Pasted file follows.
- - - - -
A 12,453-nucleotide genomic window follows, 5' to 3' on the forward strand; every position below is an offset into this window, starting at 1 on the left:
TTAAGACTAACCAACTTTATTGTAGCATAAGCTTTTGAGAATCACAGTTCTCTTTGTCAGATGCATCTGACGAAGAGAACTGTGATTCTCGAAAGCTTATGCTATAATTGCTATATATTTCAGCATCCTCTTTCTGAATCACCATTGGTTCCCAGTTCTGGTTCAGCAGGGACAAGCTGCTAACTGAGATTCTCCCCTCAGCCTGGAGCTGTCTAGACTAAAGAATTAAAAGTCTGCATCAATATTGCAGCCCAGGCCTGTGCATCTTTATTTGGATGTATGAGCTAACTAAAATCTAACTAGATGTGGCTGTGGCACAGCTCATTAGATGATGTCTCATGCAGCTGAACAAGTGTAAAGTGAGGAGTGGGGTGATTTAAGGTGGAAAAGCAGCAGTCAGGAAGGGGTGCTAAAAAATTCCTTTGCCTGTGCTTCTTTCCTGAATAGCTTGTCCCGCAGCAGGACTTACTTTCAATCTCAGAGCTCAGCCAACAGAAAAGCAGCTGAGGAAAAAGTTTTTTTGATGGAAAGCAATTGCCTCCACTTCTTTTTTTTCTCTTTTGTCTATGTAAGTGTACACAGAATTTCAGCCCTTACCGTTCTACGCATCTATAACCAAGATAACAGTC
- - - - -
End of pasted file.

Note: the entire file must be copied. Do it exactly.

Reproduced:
A 12,453-nucleotide genomic window follows, 5' to 3' on the forward strand; every position below is an offset into this window, starting at 1 on the left:
TTAAGACTAACCAACTTTATTGTAGCATAAGCTTTTGAGAATCACAGTTCTCTTTGTCAGATGCATCTGACGAAGAGAACTGTGATTCTCGAAAGCTTATGCTATAATTGCTATATATTTCAGCATCCTCTTTCTGAATCACCATTGGTTCCCAGTTCTGGTTCAGCAGGGACAAGCTGCTAACTGAGATTCTCCCCTCAGCCTGGAGCTGTCTAGACTAAAGAATTAAAAGTCTGCATCAATATTGCAGCCCAGGCCTGTGCATCTTTATTTGGATGTATGAGCTAACTAAAATCTAACTAGATGTGGCTGTGGCACAGCTCATTAGATGATGTCTCATGCAGCTGAACAAGTGTAAAGTGAGGAGTGGGGTGATTTAAGGTGGAAAAGCAGCAGTCAGGAAGGGGTGCTAAAAAATTCCTTTGCCTGTGCTTCTTTCCTGAATAGCTTGTCCCGCAGCAGGACTTACTTTCAATCTCAGAGCTCAGCCAACAGAAAAGCAGCTGAGGAAAAAGTTTTTTTGATGGAAAGCAATTGCCTCCACTTCTTTTTTTTCTCTTTTGTCTATGTAAGTGTACACAGAATTTCAGCCCTTACCGTTCTACGCATCTATAACCAAGATAACAGTC